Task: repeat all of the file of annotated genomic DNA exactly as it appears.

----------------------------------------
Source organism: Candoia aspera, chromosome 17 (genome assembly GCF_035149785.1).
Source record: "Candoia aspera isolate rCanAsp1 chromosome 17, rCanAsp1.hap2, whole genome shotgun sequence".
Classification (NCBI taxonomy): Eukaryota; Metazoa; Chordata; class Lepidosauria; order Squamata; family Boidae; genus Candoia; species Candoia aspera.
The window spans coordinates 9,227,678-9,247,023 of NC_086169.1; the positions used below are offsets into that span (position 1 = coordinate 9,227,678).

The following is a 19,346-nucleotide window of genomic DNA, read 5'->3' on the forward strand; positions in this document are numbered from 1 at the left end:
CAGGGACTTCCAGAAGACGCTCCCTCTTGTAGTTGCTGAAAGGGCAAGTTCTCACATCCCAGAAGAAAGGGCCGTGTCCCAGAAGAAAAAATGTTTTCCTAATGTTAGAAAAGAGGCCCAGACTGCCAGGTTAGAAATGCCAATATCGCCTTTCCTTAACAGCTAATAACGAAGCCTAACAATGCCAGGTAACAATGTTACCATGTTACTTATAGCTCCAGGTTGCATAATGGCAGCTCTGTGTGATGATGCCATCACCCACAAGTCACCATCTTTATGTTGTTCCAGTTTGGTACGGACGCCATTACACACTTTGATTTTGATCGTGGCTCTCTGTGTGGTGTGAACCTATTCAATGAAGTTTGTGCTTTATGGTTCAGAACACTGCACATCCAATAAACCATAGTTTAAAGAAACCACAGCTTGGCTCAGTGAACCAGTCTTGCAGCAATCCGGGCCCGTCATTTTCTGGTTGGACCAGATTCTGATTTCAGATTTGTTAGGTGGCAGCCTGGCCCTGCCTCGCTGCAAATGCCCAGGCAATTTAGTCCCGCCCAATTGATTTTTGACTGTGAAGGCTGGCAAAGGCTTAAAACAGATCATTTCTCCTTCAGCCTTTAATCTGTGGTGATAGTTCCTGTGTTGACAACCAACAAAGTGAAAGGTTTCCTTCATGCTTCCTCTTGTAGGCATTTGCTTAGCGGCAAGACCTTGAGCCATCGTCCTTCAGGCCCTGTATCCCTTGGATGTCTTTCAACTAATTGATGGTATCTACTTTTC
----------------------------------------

Source organism: Candoia aspera, chromosome 17 (genome assembly GCF_035149785.1).
Source record: "Candoia aspera isolate rCanAsp1 chromosome 17, rCanAsp1.hap2, whole genome shotgun sequence".
Classification (NCBI taxonomy): Eukaryota; Metazoa; Chordata; class Lepidosauria; order Squamata; family Boidae; genus Candoia; species Candoia aspera.
The window spans coordinates 9,227,678-9,247,023 of NC_086169.1; the positions used below are offsets into that span (position 1 = coordinate 9,227,678).

The following is a 19,346-nucleotide window of genomic DNA, read 5'->3' on the forward strand; positions in this document are numbered from 1 at the left end:
CAGGGACTTCCAGAAGACGCTCCCTCTTGTAGTTGCTGAAAGGGCAAGTTCTCACATCCCAGAAGAAAGGGCCGTGTCCCAGAAGAAAAAATGTTTTCCTAATGTTAGAAAAGAGGCCCAGACTGCCAGGTTAGAAATGCCAATATCGCCTTTCCTTAACAGCTAATAACGAAGCCTAACAATGCCAGGTAACAATGTTACCATGTTACTTATAGCTCCAGGTTGCATAATGGCAGCTCTGTGTGATGATGCCATCACCCACAAGTCACCATCTTTATGTTGTTCCAGTTTGGTACGGACGCCATTACACACTTTGATTTTGATCGTGGCTCTCTGTGTGGTGTGAACCTATTCAATGAAGTTTGTGCTTTATGGTTCAGAACACTGCACATCCAATAAACCATAGTTTAAAGAAACCACAGCTTGGCTCAGTGAACCAGTCTTGCAGCAATCCGGGCCCGTCATTTTCTGGTTGGACCAGATTCTGATTTCAGATTTGTTAGGTGGCAGCCTGGCCCTGCCTCGCTGCAAATGCCCAGGCAATTTAGTCCCGCCCAATTGATTTTTGACTGTGAAGGCTGGCAAAGGCTTAAAACAGATCATTTCTCCTTCAGCCTTTAATCTGTGGTGATAGTTCCTGTGTTGACAACCAACAAAGTGAAAGGTTTCCTTCATGCTTCCTCTTGTAGGCATTTGCTTAGCGGCAAGACCTTGAGCCATCGTCCTTCAGGCCCTGTATCCCTTGGATGTCTTTCAACTAATTGATGGTATCTACTTTTC